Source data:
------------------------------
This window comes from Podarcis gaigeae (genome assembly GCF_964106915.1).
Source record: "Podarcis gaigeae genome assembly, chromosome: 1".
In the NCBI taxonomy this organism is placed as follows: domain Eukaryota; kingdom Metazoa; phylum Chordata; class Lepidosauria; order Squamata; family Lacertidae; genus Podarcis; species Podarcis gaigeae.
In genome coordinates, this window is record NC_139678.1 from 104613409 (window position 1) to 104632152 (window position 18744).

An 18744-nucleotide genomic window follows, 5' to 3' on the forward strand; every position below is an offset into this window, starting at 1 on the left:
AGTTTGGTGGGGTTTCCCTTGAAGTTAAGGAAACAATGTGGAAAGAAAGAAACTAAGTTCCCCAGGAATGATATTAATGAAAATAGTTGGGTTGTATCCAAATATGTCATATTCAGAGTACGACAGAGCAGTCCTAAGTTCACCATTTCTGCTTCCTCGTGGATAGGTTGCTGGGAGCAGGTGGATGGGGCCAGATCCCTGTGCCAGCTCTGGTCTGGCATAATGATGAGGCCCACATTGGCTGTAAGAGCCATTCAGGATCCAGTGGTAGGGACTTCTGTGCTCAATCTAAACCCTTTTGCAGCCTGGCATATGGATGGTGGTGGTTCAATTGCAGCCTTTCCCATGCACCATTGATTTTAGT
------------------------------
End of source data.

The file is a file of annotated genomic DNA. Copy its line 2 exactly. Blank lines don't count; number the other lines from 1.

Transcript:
Source record: "Podarcis gaigeae genome assembly, chromosome: 1".